The oil industry is making some peculiar arguments about California’s clean energy and climate efforts.
Industry lobbyists want voters and policymakers to believe that they just want our state’s climate policies to be as effective as possible.
But that rings hollow after a year in which the industry spent more than ever on lobbying, largely in order to defeat legislation that would have cut our oil use.
Indeed, burning oil for transportation remains California’s largest source of heat-trapping emissions. And what’s worse is that producing today’s gasoline generates 30 percent more emissions than it did just a decade ago, according to our analysis.
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Make no mistake: What the oil industry is really interested in is stifling competition.
For instance, when Gov. Jerry Brown explained how his administration wanted to invest money raised from polluters under the state’s emissions cap, the Western States Petroleum Association – which outspent every other lobby group in the state last year – said the governor “will need to demonstrate … how the proposed spending can dramatically reduce greenhouse gas emissions.”
The association’s real objections were surely more closely tied to where those investments were going: biofuels, electric cars and transit, which all compete with oil for transportation spending.
Or take the California Chamber of Commerce, which receives funding from Chevron for policy advocacy.
A few years ago, the chamber sued the state to block its emissions cap. Now the chamber’s Loren Kaye argues that our cap-and-trade program is so effective that we don’t need the state’s low-carbon fuel standard.
Why this change in tune? Because the low-carbon fuel standard encourages competition for bringing the most effective clean fuels to market, regardless of whether oil prices are $30 or $100 a barrel. Rather than competing with cleaner fuels, the oil industry wants to buy pollution permits under the cap-and-trade program and pass those costs onto drivers.
Bigger picture, we know that California’s emissions cap, along with its policies on renewable energy, clean fuels and clean transportation are working. California has proven definitively that we can have cleaner air, a healthier climate and a stronger economy.
And while many state and federal policies, from tax law to access to public land, are still tilted in the oil industry’s favor and have been for more than a century, new policies and new technologies – from cleaner fuels, to electric vehicles, to commute-free teleworking – are making it easier for Americans to burn less gasoline.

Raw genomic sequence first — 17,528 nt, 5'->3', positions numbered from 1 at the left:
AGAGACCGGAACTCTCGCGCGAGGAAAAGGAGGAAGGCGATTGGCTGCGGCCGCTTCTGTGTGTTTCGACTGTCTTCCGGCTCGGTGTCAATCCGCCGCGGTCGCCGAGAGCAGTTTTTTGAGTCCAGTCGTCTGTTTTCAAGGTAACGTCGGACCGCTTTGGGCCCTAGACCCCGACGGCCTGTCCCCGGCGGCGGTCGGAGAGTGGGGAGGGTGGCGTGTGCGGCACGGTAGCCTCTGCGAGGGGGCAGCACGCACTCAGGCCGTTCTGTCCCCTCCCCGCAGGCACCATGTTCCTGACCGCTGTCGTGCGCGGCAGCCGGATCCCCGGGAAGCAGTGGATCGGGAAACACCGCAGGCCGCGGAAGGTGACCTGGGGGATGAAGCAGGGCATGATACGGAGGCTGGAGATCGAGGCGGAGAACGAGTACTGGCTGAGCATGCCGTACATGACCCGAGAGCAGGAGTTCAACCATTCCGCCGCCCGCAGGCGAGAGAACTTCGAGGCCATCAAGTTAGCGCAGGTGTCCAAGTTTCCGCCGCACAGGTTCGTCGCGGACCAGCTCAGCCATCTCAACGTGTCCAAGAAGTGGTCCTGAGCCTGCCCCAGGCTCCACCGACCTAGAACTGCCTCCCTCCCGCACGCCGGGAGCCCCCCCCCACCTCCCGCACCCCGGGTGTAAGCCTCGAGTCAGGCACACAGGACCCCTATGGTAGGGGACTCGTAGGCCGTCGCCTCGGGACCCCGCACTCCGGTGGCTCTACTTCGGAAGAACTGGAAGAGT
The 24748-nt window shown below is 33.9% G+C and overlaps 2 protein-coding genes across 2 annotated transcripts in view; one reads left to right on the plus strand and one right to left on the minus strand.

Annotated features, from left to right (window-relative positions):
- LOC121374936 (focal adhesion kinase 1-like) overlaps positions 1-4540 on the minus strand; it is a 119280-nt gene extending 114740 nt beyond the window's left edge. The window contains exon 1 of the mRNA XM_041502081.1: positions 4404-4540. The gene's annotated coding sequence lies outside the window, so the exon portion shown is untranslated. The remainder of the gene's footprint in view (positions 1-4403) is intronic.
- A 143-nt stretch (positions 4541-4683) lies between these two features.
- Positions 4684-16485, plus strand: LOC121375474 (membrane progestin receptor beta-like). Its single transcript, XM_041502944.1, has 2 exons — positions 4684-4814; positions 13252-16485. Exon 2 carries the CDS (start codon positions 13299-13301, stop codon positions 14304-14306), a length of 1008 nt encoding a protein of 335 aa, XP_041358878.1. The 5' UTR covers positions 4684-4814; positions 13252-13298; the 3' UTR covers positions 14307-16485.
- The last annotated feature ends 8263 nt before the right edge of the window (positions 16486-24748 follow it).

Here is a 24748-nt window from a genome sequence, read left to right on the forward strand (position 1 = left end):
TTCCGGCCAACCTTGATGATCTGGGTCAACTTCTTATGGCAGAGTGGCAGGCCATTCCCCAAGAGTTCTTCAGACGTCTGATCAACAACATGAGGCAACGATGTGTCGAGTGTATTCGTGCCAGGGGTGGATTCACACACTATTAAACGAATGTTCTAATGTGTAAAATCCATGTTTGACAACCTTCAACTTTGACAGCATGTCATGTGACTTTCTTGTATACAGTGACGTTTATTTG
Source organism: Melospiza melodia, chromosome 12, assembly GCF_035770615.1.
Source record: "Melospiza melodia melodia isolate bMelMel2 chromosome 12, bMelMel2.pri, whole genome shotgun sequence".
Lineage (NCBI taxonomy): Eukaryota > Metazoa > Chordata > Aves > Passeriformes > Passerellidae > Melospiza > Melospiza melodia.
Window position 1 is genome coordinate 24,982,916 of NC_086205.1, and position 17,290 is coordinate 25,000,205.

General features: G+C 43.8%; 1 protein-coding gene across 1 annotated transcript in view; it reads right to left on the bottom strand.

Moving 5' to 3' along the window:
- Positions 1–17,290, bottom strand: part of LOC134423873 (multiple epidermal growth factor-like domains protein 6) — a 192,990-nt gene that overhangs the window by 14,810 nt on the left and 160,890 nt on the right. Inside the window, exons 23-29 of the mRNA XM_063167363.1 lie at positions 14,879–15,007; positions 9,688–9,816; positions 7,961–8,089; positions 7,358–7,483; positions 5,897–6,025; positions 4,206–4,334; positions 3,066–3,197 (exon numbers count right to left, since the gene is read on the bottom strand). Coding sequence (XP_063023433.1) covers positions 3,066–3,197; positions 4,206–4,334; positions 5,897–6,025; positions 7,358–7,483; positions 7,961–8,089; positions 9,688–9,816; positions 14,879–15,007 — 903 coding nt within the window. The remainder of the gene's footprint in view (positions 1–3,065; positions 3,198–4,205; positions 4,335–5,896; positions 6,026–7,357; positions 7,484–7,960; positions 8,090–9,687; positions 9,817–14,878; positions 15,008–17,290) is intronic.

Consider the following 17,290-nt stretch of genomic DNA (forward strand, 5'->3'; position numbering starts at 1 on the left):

Thanks to these policies and technologies, California is already on track to reduce its oil consumption by 24 percent by 2030. According to analysis we released last month, we could cut the state’s oil consumption 50 percent with more low-carbon fuels, electric vehicles and smart transportation policies. But when state Sen. Kevin de León and other legislators tried to set that goal into law last year, the oil industry lashed out with threats, misinformation and record-breaking $22 million in lobbying spending.
These are signs of desperation from an industry that sees the writing on the wall. Oil company shareholders should be concerned. After all, one major coal company already got in trouble with a state attorney general for misrepresenting risks it faced from new technology and new policies to investors. And now ExxonMobil is under investigation in New York and California for similar failures, including funding deceptive campaigns about science and policy.
Oil company executives need to rein in their lobbyists. They need to let their scientists and engineers get to work innovating and cutting emissions. Our transportation future is clean and low-carbon. We need everyone to be a part of it.
Adrienne Alvord is the Western States director and Don Anair is the clean vehicles research and deputy director for the Union of Concerned Scientists, the country’s leading science-based nonprofit working for a healthy environment and a safer world.